Minnesota House passes property tax cuts and tax refunds for families – Twin Cities

The Minnesota House of Representatives on Wednesday passed a tax plan that would provide credits for families, workers and seniors, as well as significant property tax relief and substantial increases in student loan tax forgiveness. .

A proposal sponsored by Rep. Paul Marquart, DFL-Dilworth, which passed 69-62 on party lines would provide $3.25 billion in tax cuts through 2025, though it is a cut significantly lower than a proposal approved by the Republican-controlled Senate in early April. But Marquart said the council tax bill aims to provide relief to those who need it most.

“The premise of this tax bill is very Minnesotan. It’s very nice in Minnesota,” he said. “He looks at our families, he looks at our elders and asks: how can we be of most use?”

Under the House proposal, state taxes on Social Security income would be eliminated for joint filers earning up to $75,000 and $58,600 for individual taxpayers. This contrasts with the Senate proposal to eliminate the Social Security income tax for all filers. Democrats said the Republican push to eliminate all state Social Security taxes would largely benefit the highest earners.

For families, the house plan would provide a one-time tax refund of $325 per child 16 or younger. A child care credit would provide $3,000 for each child under age 5 and would provide up to a maximum of $7,500 per year.

The proposal also includes $275 million in dollar-for-dollar direct property tax cuts, which would be the biggest cuts in 20 years, Marquart said. Student debt relief tax credits would also increase under the Democratic-farmer-labor-led plan, from the current maximum of $500 to $1,400. Marquart said 42,000 filers would be eligible.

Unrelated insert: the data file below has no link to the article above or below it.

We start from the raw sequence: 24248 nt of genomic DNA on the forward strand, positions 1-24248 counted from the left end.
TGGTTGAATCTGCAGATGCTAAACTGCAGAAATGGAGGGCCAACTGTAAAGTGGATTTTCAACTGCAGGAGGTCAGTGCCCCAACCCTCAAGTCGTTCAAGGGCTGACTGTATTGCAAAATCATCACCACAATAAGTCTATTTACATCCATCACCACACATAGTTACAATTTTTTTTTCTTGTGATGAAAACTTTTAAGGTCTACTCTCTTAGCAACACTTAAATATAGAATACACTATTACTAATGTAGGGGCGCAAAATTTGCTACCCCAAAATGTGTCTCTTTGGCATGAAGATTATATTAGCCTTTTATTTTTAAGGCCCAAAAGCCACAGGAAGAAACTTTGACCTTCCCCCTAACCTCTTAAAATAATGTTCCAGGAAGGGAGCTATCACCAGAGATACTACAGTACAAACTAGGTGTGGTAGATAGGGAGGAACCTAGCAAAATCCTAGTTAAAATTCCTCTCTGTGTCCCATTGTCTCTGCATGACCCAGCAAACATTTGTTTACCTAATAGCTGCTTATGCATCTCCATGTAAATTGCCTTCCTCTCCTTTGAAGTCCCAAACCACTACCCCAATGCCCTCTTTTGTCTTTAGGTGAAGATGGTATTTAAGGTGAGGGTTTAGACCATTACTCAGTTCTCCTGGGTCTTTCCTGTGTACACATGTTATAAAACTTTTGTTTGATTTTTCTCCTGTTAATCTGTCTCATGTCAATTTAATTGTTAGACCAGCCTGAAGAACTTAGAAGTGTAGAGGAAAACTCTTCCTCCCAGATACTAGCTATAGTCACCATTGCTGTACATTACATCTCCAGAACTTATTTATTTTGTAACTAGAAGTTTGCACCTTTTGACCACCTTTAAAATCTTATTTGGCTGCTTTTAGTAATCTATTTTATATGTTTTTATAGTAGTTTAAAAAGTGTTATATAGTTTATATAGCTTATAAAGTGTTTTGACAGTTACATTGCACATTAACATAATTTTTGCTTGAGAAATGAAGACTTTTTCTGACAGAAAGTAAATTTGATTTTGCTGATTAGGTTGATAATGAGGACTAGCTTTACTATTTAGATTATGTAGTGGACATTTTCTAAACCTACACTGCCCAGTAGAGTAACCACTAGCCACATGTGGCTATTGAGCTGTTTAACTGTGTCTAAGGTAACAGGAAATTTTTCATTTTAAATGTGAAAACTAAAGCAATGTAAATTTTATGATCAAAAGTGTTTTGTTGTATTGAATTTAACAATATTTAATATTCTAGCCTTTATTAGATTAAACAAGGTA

The Senate tax bill passed April 7 would remove state taxes on Social Security payments and lower the rate of the lowest income tax bracket in the state. That proposal, sponsored by Senator Carla Nelson, R-Rochester, passed 42-24 with some support from the DFL.

Now that the House tax plan is passed, the House and Senate will likely settle differences and negotiate a final proposal in a conference committee before they can vote on anything they can send to the governor’s office. The DFL’s proposals to provide tax credits and rebates to seniors, families and others will have to be reconciled with the Senate Republicans’ proposal to cut the lowest tax rate by 5, 35% to 2.8% and eliminate the state Social Security income tax.

The clock is turning. The legislative session is due to end on May 23, and Gov. Tim Walz has said he has no interest in calling lawmakers back for a special session.

During about five hours of House debate on Wednesday, Republican representatives said the House proposal did not go far enough and that lawmakers should use the historic $9.25 billion budget surplus of the State as an opportunity to grant significant tax reductions. Representative Glenn Gruenhagen, R-Glencoe, pointed to potential indications that the economy could worsen over the next few years as the country grapples with inflation and higher interest rates.

“There are storm clouds on the horizon,” he said. “We also have higher electricity costs, higher food costs – in almost every area. Give these folks a break, cut taxes drastically, and you’ll protect yourself from the next recession.

Penny D. Jackson